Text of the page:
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Let U be a uniform random variable on [0,1]. Let X=$U^2$. Find the distribution function of X.

So i'm confused but I think this is the way to go. F(x)=${\omega \in \Omega; X(\omega) \leq x}. x\in \mathbb{R}$

Since X=$U^2$ the the distribution function is

F(x)= \begin{cases} 0, & \text{if } x < 0, \\ 0, & \text{if } 0 \leq x < 1 \\ 1, & \text{if } x \geq 1 \end{cases}

Any help?

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closed as off-topic by Did, астон вілла олоф мэллбэрг, Daniel W. Farlow, Claude Leibovici, user91500 Feb 7 '17 at 12:40

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What you are saying, is that $U^2 = 1$ always. I'll lay out two approaches.

USING THE DISTRIBUTION FUNCTION

Recall that the CDF for $U$ is:

$F_U(u) = \begin{cases} 0 & u < 0 \\ u & 0 \leq u \leq 1 \\ 1 & u > 1 \end{cases}$

So to find the CDF for $X$, we could do something like:

$F_X(x) = P(X \leq x) = P(U^2 \leq x) = P(U \leq +\sqrt{x}) = F_U(\sqrt{x})$

Hence,

$F_X(x) = \begin{cases} 0 & x < 0 \\ \sqrt{x} & 0 \leq x \leq 1 \\ 1 & x > 1 \end{cases}$

Now, if you wanted to find the Probability Density Function, you need only differentiate the CDF.

$f_X(x) = \frac{1}{2\sqrt{x}} \ , \ x \in [0,1]$

USING TRANSFORMATION OF VARIABLES (PDF's)

We can use the density function of $U$, and the fact that the function $g(u) = u^2$ is monotonically increasing on the interal [0,1] to use the transformation of variables.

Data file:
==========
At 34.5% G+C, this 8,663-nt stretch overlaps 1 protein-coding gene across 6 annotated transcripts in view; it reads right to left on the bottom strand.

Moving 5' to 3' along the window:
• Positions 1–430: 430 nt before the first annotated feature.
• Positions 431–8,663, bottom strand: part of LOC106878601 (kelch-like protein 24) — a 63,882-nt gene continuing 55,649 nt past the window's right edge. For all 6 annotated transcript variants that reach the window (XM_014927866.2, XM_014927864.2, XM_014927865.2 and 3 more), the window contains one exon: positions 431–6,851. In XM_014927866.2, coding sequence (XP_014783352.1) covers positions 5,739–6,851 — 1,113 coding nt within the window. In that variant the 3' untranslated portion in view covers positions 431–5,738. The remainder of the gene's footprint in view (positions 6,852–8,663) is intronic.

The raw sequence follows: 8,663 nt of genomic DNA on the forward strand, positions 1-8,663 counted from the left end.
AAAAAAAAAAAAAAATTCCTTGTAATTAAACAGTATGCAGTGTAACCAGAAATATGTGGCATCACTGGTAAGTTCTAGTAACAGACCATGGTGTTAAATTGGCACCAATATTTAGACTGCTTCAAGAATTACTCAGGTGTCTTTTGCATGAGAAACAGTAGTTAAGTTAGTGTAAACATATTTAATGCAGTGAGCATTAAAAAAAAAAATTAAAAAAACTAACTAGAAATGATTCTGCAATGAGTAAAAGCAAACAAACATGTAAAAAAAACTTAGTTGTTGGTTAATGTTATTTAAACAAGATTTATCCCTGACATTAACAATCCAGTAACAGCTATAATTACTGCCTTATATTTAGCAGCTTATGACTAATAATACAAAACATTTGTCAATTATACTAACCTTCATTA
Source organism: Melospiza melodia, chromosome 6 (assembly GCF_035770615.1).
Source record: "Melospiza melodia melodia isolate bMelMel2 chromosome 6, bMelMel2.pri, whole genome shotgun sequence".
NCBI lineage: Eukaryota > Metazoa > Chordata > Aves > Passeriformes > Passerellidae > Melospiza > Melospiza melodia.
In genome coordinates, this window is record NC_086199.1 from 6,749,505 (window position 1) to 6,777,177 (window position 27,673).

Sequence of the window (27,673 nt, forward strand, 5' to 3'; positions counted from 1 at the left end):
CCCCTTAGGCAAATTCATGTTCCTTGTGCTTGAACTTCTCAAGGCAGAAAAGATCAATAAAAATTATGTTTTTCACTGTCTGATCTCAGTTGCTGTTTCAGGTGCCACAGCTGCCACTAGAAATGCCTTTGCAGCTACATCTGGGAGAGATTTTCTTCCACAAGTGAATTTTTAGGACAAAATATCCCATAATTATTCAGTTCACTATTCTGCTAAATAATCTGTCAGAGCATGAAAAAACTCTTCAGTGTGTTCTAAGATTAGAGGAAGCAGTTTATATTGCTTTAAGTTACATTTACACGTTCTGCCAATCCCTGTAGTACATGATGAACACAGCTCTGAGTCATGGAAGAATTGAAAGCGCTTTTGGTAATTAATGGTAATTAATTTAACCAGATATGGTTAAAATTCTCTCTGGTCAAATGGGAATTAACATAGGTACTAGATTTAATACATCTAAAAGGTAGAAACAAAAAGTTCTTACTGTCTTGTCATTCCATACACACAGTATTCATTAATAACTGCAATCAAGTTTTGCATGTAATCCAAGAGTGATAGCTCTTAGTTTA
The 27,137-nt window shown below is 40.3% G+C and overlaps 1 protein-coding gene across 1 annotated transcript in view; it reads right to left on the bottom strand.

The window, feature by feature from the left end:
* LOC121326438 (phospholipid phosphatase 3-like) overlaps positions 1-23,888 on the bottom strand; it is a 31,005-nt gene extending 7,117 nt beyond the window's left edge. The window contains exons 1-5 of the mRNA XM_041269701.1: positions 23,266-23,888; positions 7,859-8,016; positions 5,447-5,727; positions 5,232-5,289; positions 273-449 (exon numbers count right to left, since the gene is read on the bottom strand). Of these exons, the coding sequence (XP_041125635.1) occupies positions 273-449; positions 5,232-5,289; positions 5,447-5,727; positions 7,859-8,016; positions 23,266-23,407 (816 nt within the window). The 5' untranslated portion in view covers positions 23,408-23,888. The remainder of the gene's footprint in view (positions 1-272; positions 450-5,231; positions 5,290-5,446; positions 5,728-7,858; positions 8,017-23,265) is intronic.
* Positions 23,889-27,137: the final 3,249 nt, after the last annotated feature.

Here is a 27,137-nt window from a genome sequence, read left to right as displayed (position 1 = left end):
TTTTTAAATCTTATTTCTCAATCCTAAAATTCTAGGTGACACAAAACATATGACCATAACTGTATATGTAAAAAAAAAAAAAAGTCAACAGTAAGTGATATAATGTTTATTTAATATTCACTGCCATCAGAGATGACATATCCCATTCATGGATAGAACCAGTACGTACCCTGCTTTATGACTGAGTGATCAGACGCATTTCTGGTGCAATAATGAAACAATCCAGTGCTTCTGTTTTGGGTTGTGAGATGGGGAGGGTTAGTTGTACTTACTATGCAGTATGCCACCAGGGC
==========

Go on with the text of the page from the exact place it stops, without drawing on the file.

$X = U^2 \Rightarrow U = + \sqrt{X}$

The Jacobian in 1D is just the derivative.

$|J| = \frac{1}{2\sqrt{x}}$

Applying the change of variables formula:

$f_X(x) = |J|\cdot f_U(g^{-1}(x)) = \frac{1}{2\sqrt{x}}\cdot 1 = \frac{1}{2\sqrt{x}} $

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    $\begingroup$ so we have to solve for u, that is how you got $\sqrt{2}$ (on Distribution function). I get it now, thank you $\endgroup$ – Killercamin Feb 6 '17 at 20:06
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You are looking for the probability that $X\le x$ for some value of $x$, i.e. the probability that $U^2\le x$, which is also the probability that $U\le\sqrt x$, which is simply $\sqrt x$ as $U$ is uniform (in $[0,1]$).


More generally the cdf of $g(U)$ will be given by $g^{-1}(x)$, provided $g$ is invertible.

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If $U \sim \operatorname{Uniform}(0,1)$, then $$\Pr[U \le u] = \begin{cases} 0, & u \le 0 \\ u, & 0 < u \le 1 \\ 1, & 1 < u. \end{cases}.$$ Then if $X = U^2$, it is clear that the support of $X$ is on $[0,1]$ also, hence for $0 \le x \le 1$, how would we find $$\Pr[X \le x] = \Pr[U^2 \le x] = \Pr[U \le \sqrt{x}]$$ using the cumulative distribution function we wrote for $U$ above?

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